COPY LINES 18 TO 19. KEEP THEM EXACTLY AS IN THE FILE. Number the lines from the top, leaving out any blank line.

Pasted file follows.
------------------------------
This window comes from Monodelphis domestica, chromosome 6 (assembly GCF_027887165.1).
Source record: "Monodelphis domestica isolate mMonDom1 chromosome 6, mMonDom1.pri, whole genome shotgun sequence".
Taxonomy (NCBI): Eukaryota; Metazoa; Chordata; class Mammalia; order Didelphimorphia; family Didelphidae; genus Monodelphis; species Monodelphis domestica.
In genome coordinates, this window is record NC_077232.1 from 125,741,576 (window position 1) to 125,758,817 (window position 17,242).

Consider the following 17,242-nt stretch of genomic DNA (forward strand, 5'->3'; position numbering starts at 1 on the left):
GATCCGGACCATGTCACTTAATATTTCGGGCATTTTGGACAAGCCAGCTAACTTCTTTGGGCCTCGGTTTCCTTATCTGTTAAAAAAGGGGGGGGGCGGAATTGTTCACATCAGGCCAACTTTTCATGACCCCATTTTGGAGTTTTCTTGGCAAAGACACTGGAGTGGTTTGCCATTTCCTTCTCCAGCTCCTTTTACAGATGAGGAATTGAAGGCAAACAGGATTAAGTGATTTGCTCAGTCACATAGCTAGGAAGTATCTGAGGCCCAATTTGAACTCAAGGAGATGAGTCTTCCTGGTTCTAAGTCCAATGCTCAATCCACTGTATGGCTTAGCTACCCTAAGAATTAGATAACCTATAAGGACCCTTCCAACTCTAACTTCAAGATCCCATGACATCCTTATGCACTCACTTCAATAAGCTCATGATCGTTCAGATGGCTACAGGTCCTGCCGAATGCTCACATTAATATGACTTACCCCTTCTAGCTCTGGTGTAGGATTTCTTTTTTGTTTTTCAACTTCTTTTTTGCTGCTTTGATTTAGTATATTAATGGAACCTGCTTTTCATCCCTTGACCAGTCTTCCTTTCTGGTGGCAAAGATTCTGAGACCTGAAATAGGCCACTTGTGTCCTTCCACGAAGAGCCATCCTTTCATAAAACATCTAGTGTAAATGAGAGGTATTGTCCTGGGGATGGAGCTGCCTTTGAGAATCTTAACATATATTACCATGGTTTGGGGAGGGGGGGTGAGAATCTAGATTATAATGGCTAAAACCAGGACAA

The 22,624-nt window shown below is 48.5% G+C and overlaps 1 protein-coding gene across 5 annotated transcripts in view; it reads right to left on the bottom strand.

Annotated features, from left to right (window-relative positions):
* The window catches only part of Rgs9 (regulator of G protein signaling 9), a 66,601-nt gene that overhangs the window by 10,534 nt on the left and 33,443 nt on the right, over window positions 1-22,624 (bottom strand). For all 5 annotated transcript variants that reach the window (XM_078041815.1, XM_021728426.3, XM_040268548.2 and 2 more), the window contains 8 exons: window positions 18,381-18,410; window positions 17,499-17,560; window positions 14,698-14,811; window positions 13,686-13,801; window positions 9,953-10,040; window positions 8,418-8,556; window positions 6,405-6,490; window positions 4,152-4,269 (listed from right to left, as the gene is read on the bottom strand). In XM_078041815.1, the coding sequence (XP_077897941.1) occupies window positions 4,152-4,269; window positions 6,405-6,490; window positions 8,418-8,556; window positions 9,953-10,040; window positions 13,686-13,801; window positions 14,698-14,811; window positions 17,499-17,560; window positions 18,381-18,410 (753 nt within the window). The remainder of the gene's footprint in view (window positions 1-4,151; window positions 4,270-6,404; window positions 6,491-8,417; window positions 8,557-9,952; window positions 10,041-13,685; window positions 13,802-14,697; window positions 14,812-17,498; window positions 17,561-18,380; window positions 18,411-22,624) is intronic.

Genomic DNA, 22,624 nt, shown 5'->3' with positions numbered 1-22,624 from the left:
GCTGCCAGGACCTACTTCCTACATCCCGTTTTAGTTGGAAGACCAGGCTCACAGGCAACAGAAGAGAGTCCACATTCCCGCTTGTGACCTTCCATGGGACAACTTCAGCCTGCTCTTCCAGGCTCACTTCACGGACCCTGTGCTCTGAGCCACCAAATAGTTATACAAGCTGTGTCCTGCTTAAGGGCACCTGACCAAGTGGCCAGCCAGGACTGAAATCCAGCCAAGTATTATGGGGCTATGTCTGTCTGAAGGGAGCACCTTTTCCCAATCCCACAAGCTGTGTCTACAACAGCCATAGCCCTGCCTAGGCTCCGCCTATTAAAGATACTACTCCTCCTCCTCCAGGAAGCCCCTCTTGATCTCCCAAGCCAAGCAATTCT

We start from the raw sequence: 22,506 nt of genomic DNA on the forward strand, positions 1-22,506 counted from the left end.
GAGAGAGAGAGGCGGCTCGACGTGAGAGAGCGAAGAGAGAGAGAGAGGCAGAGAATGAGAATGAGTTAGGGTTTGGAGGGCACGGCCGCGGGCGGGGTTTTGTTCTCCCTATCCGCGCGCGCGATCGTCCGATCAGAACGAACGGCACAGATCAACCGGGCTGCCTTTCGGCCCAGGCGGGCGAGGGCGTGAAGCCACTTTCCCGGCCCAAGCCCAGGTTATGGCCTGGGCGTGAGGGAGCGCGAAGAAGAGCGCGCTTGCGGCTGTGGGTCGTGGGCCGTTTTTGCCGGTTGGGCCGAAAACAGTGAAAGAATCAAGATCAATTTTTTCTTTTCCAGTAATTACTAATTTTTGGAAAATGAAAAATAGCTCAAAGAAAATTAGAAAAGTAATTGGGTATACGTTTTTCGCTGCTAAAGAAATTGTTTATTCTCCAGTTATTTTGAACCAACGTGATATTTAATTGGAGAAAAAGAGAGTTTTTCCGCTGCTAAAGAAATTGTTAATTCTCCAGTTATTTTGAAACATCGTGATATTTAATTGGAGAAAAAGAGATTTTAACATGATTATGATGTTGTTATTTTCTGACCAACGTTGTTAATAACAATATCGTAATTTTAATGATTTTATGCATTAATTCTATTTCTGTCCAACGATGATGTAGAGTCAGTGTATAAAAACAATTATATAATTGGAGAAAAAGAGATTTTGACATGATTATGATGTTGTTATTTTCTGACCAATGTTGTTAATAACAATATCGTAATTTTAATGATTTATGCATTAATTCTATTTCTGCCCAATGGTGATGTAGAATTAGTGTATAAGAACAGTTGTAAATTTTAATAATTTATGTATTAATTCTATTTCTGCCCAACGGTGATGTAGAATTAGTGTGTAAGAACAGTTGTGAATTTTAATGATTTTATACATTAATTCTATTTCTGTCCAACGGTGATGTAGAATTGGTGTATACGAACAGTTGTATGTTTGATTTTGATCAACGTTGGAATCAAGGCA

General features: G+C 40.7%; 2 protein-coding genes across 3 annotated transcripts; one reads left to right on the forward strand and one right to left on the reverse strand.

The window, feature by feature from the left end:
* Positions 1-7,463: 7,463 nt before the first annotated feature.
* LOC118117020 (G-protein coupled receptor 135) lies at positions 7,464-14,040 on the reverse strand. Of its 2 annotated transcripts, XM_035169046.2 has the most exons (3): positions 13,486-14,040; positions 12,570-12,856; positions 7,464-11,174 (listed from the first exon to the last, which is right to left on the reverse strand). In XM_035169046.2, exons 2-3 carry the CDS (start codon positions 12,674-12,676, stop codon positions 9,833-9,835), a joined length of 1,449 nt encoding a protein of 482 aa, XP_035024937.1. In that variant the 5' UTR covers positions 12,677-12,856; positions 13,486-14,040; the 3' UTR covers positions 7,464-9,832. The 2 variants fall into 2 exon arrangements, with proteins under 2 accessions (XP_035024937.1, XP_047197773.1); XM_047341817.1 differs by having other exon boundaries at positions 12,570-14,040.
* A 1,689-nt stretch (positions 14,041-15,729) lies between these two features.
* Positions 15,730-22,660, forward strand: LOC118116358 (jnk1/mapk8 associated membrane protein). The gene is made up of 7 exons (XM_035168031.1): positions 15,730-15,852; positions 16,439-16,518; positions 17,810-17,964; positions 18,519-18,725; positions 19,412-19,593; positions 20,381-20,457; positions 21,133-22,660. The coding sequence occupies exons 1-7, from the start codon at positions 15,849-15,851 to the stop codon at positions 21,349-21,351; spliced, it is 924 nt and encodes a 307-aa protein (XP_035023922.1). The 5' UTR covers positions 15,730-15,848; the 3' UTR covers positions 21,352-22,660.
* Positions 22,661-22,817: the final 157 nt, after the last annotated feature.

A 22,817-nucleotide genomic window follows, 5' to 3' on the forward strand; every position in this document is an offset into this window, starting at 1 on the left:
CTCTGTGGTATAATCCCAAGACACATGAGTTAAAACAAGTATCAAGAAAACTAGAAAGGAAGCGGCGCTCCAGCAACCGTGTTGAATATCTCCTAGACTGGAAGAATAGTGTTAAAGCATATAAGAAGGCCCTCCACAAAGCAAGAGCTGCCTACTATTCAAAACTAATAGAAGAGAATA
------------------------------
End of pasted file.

* A 1,689-nt stretch (positions 14,041-15,729) lies between these two features.
* Positions 15,730-22,660, forward strand: LOC118116358 (jnk1/mapk8 associated membrane protein). The gene is made up of 7 exons (XM_035168031.1): positions 15,730-15,852; positions 16,439-16,518; positions 17,810-17,964; positions 18,519-18,725; positions 19,412-19,593; positions 20,381-20,457; positions 21,133-22,660. The coding sequence occupies exons 1-7, from the start codon at positions 15,849-15,851 to the stop codon at positions 21,349-21,351; spliced, it is 924 nt and encodes a 307-aa protein (XP_035023922.1). The 5' UTR covers positions 15,730-15,848; the 3' UTR covers positions 21,352-22,660.